The Etsy Blog

Selling Your Edibles on Etsy

Etsy.com handmade and vintage goods

SarahSays

The term “handmade” encompasses a wide range of items on Etsy…and some categories of handmade items have specific business and legal concerns. This is important information for those Etsy sellers who make and sell handmade food.

In the last fifty years, the once innocent concept of selling brownies or jellies has evolved into a legal obstacle course. For those of you taking the plunge into a delicious business adventure, we will address some of the most frequently asked questions.

Do I need a license to sell edibles on Etsy?
According to Etsy’s Terms of Use, it is up to each seller on Etsy to abide by the appropriate laws, statutes and regulations relating to your business and selling your products. However, many laws vary from country to country and from state to state. For example, many states require that all items intended for human consumption are stored, prepared, labeled and packaged in a licensed kitchen. Other states require notifying the local health department and filing the respective paperwork for a food permit. Alternatively, Etsy shop owners might have to secure a licensed kitchen with yearly inspections and a state approved food handlers. The state might even limit what you can legally produce for sale on and off the Internet. Your first step is to contact your local health department or department of agriculture depending on where you reside.

What if my local health department says I have to prepare everything in a licensed facility?
Obtaining a licensed kitchen may be easier than you may think. There are many companies who specialize in commercial kitchen rentals or shared/ co-op kitchen rentals. These are usually the easiest and most costly options available. For those on a budget, churches, day care centers, even your local VFW, might offer kitchen rentals. It is important, however, to make sure that the prospective facility has the appropriate licensure. Some facilities that are licensed to serve their own members are limited to what may be prepared on site, or do not permit the sale of edibles in excess of a specific dollar amount per year.

I also strongly suggest taking a tour of the facilities before signing a contract, however formal or informal the arrangement may be. Once you have located a potential space, you’ll need to ask some important questions.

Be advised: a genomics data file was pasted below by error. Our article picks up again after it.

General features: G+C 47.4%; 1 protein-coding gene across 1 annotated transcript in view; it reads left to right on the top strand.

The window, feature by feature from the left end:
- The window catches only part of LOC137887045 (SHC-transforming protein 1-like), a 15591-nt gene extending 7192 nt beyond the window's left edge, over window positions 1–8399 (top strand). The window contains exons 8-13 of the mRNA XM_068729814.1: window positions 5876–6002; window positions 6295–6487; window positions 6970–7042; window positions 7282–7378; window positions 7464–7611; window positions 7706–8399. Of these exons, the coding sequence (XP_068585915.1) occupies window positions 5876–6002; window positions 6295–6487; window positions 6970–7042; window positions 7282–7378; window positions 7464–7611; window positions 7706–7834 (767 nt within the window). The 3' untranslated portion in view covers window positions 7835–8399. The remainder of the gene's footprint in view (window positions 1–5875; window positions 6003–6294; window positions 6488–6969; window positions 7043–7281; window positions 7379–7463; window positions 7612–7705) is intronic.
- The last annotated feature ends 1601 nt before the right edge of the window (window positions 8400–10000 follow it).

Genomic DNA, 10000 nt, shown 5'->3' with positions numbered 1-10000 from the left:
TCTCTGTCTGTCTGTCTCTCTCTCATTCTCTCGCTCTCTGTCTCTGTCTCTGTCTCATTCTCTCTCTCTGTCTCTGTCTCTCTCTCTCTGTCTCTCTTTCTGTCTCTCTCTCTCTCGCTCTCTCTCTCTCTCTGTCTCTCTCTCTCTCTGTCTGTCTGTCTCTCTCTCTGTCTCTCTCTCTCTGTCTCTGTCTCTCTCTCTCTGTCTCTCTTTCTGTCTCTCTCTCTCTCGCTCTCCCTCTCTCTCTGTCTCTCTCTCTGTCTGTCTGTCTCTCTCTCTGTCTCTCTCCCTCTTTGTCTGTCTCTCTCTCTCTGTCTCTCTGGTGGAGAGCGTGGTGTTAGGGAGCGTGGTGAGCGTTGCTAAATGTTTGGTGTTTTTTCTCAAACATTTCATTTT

What questions should I ask about the licensed facility?

  • Can I rent by the hour, day or month?
  • Will I have any storage space, including refrigeration space?
  • Can I use the kitchen’s address as my actual business address?
  • What if I need more or less than my scheduled time?
  • Can I get deliveries and/or pick ups?
  • Will anyone else have access to the same kitchen when I am in it?
  • Am I obligated to clean up after myself?
  • Do I need a food handler’s permit?

You might also want to ask if you are covered by the licensed facility’s insurance policy. Although most facilities for rent are insured, many renters are not covered by their own coverage. If you are a homeowner, your homeowners insurance may offer the option of placing a rider on your policy to cover your business. Renters, don’t fret; similar coverage may be available with renters insurance.

Do I need to label my goods? If so, what needs to be on the label?
The Food and Drug Administration (FDA) has clear cut guidelines on labeling your items. The Fair Packaging and Labeling Act provides a detailed account of what is required to include on a label. Additionally, the FDA has a helpful illustrated guide regarding the requirements when listing your ingredients. Again, the kind folks at your local health department will be able to guide you through the specifics.

Is there anything special I need to do with my listings on Etsy?
When selling online, make sure your potential consumer knows what is in your product. Your Etsy item descriptions should contain the same list of ingredients found on your label.  It’s also helpful to inform customers with allergies and/or food sensitivities of common products that might be of concern to them, ie; wheat, dairy, nuts. Better to lose a sale than to gain a lawsuit!

One final and equally important topic is for the pet lovers who have an itch to sell pet treats. Pet treat bakers are required to comply with their appropriate laws for the manufacturing of pet food. Some states regulate this through their health department, others through the department of agriculture. Many require a feed license as well. But one thing that they all require by federal law is a “guaranteed analysis.” The Association of American Feed Control Officials (AAFCO) has cracked down on this in recent years due to mass pet food recalls. A “guaranteed analysis” is simply the minimum percentage of what various ingredients are contained in those treats and is performed by a chemist and who may be appointed by your state or privately contracted. AAFCO has a plethora of information regarding what is required regarding what is permissible for sale in the United States.

Seller Handbook Best-of Archive | 7 Tips for Selling Food Online